But for a functional analyst, this language is not true: usually, a functional analyst does not understand its work as finding a set of operators and find a clever basis that diagonalizes its operators. Maybe this can be part of his/her work, but functional analysis is broader. A functional analyst may be interested in properties of operators that have nothing to do with diagonalising them. In other words, a "functional-analysis theory" is not diagonalizing operators (but a "probabilistic theory" is finding correlation functions). This has not a biunivocal correspondence with the qft physicist.
     
    Last edited: Jun 19, 2007
  4. Jun 21, 2007 #3
    Nobody has any comments?
     
  5. Jun 21, 2007 #4
    How much QM reading have you done? I ask this because, although I have very little GR background, my first introduction to QM was in terms of the Hilbert space formalism -- where it becomes clear very quickly why certain observables are called "noncommuting," what "causes" EPR correlations, the double-slit experiment interference, etc.

    Check out this book perhaps?

    http://www.amazon.com/Structure-Int...4940843?ie=UTF8&s=books&qid=1182441674&sr=8-1

    "A formidable and intelligent account of the (partial) Hilbert-space formalization of quantum mechanics and the inevitable philosophical ambiguities that result."
     
  6. Jun 22, 2007 #5
    Talisman, thank you for your reply. I have a degree in physics, and a MSc in Theoretical Physics. Currently I work in finance, and studying physics is only my hobby.

    My question is about the presentation of the theory: GR is usually explained very easily to a mathematician: you understand differential geometry (a theory that existed much before than GR) and then GR is only differential geometry + some additional postulates. It is like applying a known mathematical theory to a particular case.

    Instead, QM is presented in a different way. Of course, you need to known functional analysis, probability, ... but it is not the particular case of a given theory.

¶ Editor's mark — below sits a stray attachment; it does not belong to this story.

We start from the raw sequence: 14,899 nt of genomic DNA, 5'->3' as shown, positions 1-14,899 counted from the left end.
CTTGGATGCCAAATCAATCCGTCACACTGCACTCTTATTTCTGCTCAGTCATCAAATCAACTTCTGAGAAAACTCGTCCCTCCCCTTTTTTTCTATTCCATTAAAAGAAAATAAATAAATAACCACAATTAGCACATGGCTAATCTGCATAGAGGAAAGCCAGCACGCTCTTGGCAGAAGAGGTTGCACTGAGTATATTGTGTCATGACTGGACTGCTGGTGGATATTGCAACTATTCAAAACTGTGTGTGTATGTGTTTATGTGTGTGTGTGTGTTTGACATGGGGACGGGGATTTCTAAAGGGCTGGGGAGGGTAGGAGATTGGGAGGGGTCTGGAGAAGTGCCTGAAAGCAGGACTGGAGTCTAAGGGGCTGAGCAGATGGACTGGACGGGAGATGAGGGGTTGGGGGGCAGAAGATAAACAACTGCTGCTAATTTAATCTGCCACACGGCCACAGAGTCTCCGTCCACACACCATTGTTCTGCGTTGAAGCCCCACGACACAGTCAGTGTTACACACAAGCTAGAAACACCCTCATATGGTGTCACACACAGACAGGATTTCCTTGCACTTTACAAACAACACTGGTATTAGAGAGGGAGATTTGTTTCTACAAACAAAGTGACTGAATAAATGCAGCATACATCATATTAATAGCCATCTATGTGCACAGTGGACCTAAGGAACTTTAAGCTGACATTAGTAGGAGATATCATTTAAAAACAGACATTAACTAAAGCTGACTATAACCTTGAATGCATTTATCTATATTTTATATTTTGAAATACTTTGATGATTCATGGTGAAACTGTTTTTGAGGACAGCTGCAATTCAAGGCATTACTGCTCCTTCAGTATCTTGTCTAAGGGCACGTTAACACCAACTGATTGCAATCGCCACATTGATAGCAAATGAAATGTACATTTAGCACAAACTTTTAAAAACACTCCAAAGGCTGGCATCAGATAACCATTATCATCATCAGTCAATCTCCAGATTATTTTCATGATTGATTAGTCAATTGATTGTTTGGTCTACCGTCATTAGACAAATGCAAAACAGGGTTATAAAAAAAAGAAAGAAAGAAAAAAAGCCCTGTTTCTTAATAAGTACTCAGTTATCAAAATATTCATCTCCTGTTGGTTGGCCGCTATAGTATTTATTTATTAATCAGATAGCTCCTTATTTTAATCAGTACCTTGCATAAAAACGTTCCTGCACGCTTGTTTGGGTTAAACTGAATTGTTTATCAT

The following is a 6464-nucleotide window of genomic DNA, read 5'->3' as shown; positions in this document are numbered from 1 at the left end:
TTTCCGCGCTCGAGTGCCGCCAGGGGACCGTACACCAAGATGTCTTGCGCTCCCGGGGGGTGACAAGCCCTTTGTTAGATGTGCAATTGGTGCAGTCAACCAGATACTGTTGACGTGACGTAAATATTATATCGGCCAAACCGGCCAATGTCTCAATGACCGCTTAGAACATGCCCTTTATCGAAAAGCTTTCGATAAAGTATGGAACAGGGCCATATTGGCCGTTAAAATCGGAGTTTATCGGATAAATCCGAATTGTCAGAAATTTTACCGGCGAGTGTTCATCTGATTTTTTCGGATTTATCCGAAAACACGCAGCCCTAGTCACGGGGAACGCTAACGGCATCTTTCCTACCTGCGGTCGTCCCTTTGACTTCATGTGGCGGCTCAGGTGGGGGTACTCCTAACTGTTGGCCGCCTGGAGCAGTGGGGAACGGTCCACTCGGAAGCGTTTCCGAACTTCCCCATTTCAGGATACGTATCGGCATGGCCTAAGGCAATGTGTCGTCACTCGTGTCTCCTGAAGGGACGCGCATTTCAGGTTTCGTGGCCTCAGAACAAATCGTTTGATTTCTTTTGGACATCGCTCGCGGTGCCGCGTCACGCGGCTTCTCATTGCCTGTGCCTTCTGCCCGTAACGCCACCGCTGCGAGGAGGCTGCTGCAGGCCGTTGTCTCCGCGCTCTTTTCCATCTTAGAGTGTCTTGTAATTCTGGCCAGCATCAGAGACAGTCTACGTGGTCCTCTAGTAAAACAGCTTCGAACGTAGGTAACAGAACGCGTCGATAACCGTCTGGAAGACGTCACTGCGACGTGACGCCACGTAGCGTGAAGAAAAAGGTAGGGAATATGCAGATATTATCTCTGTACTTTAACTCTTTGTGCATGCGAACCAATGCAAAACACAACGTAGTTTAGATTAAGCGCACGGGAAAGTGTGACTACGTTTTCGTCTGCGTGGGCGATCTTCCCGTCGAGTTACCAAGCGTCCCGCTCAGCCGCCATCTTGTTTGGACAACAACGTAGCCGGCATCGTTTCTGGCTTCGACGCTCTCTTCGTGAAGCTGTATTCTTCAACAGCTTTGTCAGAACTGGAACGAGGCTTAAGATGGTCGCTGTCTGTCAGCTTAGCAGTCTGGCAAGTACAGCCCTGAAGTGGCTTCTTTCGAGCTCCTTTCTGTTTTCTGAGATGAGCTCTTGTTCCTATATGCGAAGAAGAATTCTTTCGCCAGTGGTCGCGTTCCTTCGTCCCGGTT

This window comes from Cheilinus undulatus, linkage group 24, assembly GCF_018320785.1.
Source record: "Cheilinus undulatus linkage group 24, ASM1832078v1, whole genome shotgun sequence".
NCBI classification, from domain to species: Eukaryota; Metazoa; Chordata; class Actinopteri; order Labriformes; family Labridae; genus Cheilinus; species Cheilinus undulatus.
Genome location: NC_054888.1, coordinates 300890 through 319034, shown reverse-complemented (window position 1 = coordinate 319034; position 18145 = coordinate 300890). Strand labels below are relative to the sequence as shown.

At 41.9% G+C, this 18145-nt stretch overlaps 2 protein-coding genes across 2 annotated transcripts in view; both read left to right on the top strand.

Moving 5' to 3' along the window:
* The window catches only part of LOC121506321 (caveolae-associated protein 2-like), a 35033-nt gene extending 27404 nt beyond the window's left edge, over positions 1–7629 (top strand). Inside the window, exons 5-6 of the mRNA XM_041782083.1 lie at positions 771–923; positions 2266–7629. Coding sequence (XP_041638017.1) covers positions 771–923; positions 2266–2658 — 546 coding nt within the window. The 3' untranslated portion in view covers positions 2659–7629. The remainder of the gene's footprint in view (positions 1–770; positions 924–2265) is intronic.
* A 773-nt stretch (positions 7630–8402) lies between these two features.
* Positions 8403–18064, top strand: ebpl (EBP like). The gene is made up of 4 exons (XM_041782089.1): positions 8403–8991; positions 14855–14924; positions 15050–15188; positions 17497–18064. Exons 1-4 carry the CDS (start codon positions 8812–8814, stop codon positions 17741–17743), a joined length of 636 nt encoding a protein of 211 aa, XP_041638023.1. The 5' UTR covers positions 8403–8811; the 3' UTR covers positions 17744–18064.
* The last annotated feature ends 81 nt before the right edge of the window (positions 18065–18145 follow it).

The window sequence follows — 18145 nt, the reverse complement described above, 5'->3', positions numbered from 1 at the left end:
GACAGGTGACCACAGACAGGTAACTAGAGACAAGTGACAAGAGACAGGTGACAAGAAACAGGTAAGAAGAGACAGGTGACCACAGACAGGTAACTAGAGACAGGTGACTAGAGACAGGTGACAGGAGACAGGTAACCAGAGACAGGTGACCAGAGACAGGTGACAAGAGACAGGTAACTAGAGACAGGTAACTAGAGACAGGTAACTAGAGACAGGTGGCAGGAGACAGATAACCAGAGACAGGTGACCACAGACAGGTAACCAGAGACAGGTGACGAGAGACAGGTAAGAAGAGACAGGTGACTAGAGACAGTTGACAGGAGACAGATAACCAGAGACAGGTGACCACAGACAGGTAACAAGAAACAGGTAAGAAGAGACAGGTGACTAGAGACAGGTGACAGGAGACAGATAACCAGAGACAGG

What I would like is, for example, to understand QM as a particular probabilistic theory: QM is a probability theory where the sigma-algebra is such-and-such (or a given one for the oscillator, another one for the free particle, ...). And then, all physical properties can be understood/calculated just following a standard probability book (for example, correlation functions in probability are correlation functions / S-matrix elements in physics; ...).
     
  7. Jun 22, 2007 #6
    For example, another thing that bothers me in the presentation of QM is that there are pseudo-explanations of the maths involved. All QM books talk about Hilbert spaces, basis, ...

    But when you go to the physics itself, you have the books using freely concepts like the time derivative of an operator ... but I have never seen how a book defines the time derivative of an operator.

    Or statements like: "for a free particle, the eigenstates are vectors not lying in the vector space" (meaning that they are delta Diracs, distributions). But they never give a explicit representation of this basis in this vector space. And they do not explain if it is valid or not.

    I have the feeling that this kind of statements have a precise, standard meaning, but you need to know much more functional analysis than the functional analysis explained in the first chapter (or the appendix) of a QM book. So, in a sense, they are cheating.

    What I would like is:

    1. presentation of ALL the functional analysis I will ever need to understand rigorously QM

    2. application of this material